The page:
Oxpeckers
Judge says he never intended to imply that bloggers can’t be journalists – NYT

Rebuttals
Mohamed El-Erian: Kim is a “second best” nominee – Project Syndicate

Comments
15 comments so far

There was a lot of hyperbole in the Esquire article, but I think a measure of truth (and I speak as a baby boomer). We should probably invest more in our youth than we do, although it’s not clear that would do anything but further enrich our universities, which largely refuse to adapt to changing times and needs. Perhaps the current education loan circumstances will ultimately force the change that our brightest minds refuse to embrace.

And it’s not some mass conspiracy of the boomers, as implied. Politicians have always known where their votes come from, and that particular state of affairs didn’t start with the boomers.

And the spending on seniors originated because of the poverty many faced fifty-plus years ago. Today most boomers facing retirement years have had ample information and opportunity to plan ahead, if they so choose.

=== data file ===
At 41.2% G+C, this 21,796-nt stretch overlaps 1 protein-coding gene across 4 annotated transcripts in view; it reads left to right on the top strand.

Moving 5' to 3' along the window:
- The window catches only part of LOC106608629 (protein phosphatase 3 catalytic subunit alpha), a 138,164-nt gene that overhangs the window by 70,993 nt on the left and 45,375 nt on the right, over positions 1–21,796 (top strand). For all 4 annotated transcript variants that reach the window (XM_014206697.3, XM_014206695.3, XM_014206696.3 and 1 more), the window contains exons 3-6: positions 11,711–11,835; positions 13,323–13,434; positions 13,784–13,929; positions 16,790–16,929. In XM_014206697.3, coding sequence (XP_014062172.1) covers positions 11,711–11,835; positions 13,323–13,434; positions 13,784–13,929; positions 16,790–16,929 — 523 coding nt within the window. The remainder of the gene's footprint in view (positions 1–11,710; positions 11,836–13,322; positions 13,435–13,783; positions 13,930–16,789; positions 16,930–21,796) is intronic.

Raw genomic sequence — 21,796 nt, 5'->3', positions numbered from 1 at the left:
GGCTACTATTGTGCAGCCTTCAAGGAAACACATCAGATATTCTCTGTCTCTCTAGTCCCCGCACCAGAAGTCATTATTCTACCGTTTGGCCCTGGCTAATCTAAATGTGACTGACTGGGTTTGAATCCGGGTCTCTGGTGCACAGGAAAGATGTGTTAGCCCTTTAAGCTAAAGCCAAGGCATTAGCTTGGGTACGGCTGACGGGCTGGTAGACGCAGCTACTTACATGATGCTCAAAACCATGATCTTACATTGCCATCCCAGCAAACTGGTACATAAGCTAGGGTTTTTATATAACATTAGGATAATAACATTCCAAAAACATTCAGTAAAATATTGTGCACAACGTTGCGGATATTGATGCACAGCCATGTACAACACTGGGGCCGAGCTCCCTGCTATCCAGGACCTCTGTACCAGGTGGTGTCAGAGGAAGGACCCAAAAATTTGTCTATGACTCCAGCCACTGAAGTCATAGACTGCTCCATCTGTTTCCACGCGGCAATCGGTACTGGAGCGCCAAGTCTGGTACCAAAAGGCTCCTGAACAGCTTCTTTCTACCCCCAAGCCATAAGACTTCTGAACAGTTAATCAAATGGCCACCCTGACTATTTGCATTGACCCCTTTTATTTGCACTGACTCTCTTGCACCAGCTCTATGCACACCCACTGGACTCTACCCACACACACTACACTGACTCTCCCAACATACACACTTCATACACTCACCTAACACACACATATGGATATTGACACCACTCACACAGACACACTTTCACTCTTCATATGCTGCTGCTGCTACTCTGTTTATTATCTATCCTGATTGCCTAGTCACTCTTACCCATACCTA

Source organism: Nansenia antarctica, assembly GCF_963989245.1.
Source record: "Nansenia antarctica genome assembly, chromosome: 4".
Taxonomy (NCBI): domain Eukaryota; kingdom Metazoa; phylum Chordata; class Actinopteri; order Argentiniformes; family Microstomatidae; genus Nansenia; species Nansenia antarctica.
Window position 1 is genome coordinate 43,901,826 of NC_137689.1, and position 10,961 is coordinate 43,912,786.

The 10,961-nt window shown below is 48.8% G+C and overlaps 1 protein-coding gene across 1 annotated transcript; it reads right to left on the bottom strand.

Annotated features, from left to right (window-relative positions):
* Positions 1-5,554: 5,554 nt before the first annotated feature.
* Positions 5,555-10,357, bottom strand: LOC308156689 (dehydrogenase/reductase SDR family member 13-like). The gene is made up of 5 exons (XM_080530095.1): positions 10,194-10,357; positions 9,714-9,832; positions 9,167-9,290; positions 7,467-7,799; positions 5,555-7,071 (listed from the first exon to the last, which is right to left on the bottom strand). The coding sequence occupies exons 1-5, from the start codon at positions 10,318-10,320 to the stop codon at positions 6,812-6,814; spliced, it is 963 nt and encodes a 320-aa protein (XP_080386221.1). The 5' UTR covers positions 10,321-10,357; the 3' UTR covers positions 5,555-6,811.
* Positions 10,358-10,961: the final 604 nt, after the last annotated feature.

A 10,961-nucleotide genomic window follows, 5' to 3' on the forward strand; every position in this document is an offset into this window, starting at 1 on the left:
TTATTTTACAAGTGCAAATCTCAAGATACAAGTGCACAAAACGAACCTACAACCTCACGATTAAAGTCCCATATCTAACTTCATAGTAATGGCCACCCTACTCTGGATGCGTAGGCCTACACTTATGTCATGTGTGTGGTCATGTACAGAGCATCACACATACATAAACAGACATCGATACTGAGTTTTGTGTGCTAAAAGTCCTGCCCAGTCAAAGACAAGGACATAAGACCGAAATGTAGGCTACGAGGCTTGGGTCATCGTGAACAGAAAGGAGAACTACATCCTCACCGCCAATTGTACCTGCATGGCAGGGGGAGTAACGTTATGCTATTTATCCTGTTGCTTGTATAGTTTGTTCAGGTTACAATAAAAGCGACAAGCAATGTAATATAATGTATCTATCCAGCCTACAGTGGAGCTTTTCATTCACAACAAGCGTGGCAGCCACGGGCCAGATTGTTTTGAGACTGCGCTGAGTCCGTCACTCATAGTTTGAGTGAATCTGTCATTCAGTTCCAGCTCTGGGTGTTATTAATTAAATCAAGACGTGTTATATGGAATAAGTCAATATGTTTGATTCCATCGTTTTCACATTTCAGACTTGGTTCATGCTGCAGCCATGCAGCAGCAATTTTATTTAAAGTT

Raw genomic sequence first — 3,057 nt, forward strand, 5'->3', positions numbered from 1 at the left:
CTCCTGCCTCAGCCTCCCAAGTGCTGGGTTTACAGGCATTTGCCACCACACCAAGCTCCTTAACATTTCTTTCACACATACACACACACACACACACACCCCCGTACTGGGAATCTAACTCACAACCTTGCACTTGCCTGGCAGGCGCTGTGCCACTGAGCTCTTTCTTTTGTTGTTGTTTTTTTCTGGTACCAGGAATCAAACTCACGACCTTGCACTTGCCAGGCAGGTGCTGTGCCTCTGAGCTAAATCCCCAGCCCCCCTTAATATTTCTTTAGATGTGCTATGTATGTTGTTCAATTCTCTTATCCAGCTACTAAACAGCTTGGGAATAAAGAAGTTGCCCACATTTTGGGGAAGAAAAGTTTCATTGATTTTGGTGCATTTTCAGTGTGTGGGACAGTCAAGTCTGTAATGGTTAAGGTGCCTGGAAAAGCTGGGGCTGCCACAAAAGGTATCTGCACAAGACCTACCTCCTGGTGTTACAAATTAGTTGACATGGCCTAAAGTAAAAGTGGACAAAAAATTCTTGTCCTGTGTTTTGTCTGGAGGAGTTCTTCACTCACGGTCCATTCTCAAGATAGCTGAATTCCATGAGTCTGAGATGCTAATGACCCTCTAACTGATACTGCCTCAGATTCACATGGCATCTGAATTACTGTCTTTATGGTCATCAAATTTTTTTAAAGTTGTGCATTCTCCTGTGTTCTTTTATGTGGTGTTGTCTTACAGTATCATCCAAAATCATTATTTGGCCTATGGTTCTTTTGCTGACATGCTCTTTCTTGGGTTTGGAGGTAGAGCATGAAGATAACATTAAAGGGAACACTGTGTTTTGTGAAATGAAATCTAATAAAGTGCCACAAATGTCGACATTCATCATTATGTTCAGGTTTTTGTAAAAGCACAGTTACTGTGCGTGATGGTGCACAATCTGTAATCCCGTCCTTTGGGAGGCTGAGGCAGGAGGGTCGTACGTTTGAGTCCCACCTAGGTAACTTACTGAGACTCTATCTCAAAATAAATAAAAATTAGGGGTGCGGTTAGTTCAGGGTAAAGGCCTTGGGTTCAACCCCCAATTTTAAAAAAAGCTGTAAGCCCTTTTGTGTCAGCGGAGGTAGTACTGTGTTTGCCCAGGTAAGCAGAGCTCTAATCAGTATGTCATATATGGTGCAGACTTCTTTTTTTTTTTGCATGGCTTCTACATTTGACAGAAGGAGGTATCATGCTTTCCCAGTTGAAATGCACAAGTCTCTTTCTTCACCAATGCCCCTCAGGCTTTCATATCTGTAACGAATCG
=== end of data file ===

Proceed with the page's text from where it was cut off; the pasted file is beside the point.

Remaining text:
Posted by Curmudgeon | Report as abusive

One of the changes that this article does not reflect is the change from defined benefit to defined contribution retirement plans.

The former were not counted as assets/wealth, the latter are.

So, the older get wealthier because they have gotten screwed on retirement.

Posted by Matthew_Saroff | Report as abusive

“The federal government spends $480 billion on Medicare and $68 billion on education”

As curmudgeon says, there’s a measure of truth in this article, but this particular comparison is a blatant attempt to mislead people. It compares federal spending on Medicare – a 100% federal program – with federal spending on education, which is mostly funded by state and local government.

The best data I can find show that total government spending on education (by all levels of government) totals $940 billion, of which $590 billion is pre-K through 12th grade.

http://www.usgovernmentspending.com/year _spending_2012USrn_13rs1n_20#usgs302